The author writes, "Many parents remain silent. Some quietly remove their kids from public schools. Can this be anything but very bad for America? Our schools thrive only with a diverse student population and engaged parents — not with the departure of those who choose to leave."
This double standard perplexes me. Is the author really saying that efforts toward achieving diversity suffer if a typically-developing child goes elsewhere to avoid an inclusive environment? Not for one moment do I worry that our planet will suddenly become deficient in typically-developing children to ensure sufficient diversity in an inclusion class of children with disabilities.
If a parent feels so strongly that his or her typically-developing child will receive less of an education or in some way be harmed academically by learning alongside my son with Down syndrome, I beg of that parent to remove the child immediately — because it’s a doomed relationship otherwise.
Children absorb every ounce of discrimination that seeps from a parent’s bones. At first, that discrimination nestles in the child as bits of a mirror, reflecting thoughts and ideas the child doesn’t yet understand. But one day, after years of discriminatory mimicry, a parent’s philosophy of superiority will seep through the reflective glass and morph into the child’s original ideas and actions of superiority — both unlikely to embrace my son and his different abilities.
The truth is, properly executed inclusion helps everyone — and parents, teachers, administrators and advocates need to push for that level of commitment.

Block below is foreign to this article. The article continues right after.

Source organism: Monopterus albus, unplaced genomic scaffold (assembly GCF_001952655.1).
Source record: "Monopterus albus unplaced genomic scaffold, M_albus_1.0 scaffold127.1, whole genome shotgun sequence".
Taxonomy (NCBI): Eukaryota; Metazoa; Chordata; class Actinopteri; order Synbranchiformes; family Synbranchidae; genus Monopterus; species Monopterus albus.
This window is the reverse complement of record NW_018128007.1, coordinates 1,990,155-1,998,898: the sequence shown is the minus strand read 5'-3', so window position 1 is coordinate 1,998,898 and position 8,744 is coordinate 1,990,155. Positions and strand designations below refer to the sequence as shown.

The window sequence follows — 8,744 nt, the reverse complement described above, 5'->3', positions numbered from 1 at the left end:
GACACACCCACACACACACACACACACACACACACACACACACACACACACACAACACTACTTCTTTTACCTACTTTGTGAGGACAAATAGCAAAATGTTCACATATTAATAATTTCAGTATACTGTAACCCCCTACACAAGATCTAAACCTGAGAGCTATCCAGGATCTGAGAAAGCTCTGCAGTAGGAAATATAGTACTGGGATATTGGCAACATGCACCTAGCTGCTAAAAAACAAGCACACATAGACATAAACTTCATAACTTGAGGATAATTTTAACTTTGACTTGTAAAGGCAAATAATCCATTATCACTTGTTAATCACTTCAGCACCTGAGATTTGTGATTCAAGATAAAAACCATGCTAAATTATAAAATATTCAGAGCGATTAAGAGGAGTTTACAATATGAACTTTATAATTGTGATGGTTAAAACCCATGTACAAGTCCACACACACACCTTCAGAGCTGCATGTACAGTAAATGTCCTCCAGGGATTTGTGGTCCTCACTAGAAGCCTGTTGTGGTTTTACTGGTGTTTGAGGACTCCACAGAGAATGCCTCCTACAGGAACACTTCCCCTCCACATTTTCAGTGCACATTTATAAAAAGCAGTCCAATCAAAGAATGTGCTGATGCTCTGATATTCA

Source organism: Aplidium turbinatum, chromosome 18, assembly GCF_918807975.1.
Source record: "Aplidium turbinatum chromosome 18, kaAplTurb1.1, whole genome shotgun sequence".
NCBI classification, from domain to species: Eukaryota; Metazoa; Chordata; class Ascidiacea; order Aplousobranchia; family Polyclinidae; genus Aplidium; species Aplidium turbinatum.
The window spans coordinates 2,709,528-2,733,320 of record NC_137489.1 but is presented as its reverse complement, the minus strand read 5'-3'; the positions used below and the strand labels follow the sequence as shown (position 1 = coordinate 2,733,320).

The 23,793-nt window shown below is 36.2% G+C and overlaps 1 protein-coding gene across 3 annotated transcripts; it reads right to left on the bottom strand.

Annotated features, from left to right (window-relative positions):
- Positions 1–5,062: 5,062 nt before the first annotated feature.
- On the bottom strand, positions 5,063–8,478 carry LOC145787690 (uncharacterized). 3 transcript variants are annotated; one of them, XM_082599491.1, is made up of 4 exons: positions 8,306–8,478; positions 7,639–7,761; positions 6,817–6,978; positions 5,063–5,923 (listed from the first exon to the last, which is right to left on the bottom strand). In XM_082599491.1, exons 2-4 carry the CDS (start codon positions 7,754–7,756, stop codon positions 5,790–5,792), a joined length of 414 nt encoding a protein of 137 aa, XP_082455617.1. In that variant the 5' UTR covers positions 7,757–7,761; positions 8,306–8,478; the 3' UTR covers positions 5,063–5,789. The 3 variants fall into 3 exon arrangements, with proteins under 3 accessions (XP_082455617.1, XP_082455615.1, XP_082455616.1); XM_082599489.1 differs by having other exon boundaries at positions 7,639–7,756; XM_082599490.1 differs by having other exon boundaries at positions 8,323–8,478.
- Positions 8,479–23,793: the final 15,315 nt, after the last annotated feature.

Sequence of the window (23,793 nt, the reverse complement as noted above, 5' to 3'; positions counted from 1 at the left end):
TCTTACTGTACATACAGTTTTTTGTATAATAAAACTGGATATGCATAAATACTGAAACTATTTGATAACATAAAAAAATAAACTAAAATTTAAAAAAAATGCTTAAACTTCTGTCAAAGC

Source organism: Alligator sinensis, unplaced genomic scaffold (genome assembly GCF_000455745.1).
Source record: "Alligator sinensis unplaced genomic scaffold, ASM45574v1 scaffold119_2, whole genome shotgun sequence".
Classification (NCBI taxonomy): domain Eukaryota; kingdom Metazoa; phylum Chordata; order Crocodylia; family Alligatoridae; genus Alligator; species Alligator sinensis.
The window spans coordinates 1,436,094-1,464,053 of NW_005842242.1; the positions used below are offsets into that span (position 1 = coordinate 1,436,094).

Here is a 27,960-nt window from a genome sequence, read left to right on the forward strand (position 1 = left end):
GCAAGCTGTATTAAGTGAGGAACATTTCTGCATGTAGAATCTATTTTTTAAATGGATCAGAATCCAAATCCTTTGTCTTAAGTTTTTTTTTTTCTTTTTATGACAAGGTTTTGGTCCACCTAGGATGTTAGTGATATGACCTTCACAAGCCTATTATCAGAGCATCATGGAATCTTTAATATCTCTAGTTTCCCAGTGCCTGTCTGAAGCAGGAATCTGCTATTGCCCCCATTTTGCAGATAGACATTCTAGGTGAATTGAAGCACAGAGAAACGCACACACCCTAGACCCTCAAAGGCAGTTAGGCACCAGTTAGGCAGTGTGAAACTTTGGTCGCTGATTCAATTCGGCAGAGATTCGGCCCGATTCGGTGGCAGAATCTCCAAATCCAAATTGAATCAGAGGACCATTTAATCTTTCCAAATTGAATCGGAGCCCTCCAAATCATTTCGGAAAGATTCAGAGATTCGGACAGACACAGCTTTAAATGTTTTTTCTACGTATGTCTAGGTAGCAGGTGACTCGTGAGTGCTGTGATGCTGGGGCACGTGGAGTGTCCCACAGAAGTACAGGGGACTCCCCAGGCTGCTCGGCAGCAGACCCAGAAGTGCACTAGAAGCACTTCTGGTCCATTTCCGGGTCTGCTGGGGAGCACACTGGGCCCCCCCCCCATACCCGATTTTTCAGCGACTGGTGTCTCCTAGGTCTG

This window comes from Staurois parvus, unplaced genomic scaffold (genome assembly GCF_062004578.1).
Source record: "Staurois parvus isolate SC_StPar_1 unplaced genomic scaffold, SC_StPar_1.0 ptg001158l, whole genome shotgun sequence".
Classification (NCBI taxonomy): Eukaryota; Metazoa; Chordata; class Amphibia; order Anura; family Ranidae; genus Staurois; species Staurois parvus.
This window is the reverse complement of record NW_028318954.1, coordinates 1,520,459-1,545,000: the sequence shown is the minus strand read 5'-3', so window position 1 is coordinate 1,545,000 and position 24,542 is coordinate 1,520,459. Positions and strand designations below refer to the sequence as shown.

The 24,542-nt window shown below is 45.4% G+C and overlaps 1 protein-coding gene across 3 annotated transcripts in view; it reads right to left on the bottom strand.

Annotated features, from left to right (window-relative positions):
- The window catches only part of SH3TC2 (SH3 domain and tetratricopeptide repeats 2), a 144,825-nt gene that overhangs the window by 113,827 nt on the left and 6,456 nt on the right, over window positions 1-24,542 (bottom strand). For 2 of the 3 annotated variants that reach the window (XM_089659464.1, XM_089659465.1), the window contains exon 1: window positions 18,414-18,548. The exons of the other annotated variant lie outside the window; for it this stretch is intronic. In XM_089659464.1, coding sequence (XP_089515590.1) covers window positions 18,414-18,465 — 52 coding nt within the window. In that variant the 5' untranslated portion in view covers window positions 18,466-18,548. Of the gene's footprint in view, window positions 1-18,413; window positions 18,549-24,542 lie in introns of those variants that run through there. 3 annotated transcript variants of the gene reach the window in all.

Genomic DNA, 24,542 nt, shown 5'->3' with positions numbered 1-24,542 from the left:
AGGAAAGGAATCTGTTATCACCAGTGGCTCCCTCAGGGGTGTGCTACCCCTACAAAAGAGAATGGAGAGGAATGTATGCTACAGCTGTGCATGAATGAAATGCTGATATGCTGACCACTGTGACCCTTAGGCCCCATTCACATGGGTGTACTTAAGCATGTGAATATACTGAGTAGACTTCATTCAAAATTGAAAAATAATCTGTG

Julie Causton-Theoharis is an assistant professor in the department of teaching and leadership at Syracuse University. George Theoharis is an assistant professor in the same department.
They co-wrote an article diving into a way of thinking called Inclusive School Reform that speaks honestly to the commitments required and the mindset changes necessary to apply inclusion philosophy and practice effectively.
In 2010, the pair published a case study of two schools in which they described effective Inclusive School Reform where "all students — including the approximately 23 percent of the student body at both schools formally identified as disabled — now have full access to the general education curriculum. Special education teachers and general education teachers co-plan and co-teach lessons."
Causton-Theoharis and Theoharis describe Inclusive School Reform as delivering on three promises — a promise to include everyone, a promise to help staff and students feel that they belong and a promise that everyone will learn.
Audra Zuckerman is co-founder of The IDEAL School of Manhattan, New York. She's often asked how inclusion benefits all students.
"Inclusion allows us to offer additional enhancements to our program, such as having two head teachers — a general and special educator working together as a team — in each classroom, and an individualized curriculum for every single student, which benefits all learners.
"Our method of instruction, differentiated instruction, was actually created to meet the needs of gifted students and is thus perfect for meeting the needs of a diverse range of learners.
"Additionally, all students benefit from being in a truly diverse community, our social justice curriculum, and the strong identity work that is incorporated into our curriculum, and students with this unique educational background are more prepared to succeed in a global and diverse workplace."
Read more about The IDEAL School of Manhattan >>
Angie Bergeson is head of The IDEAL School and addresses the Wall Street Journal column directly. “[The author] seems more concerned about money than people... . This country needs to prioritize education, rather than create divisive conversations like this one about how much of a drain students with special needs are on our education system.”
The author's piece has one benefit — it renewed any waning passion among parents who know we need to keep speaking up about the benefits of inclusion for everyone, lest anyone be tempted to forget or ignore the issue.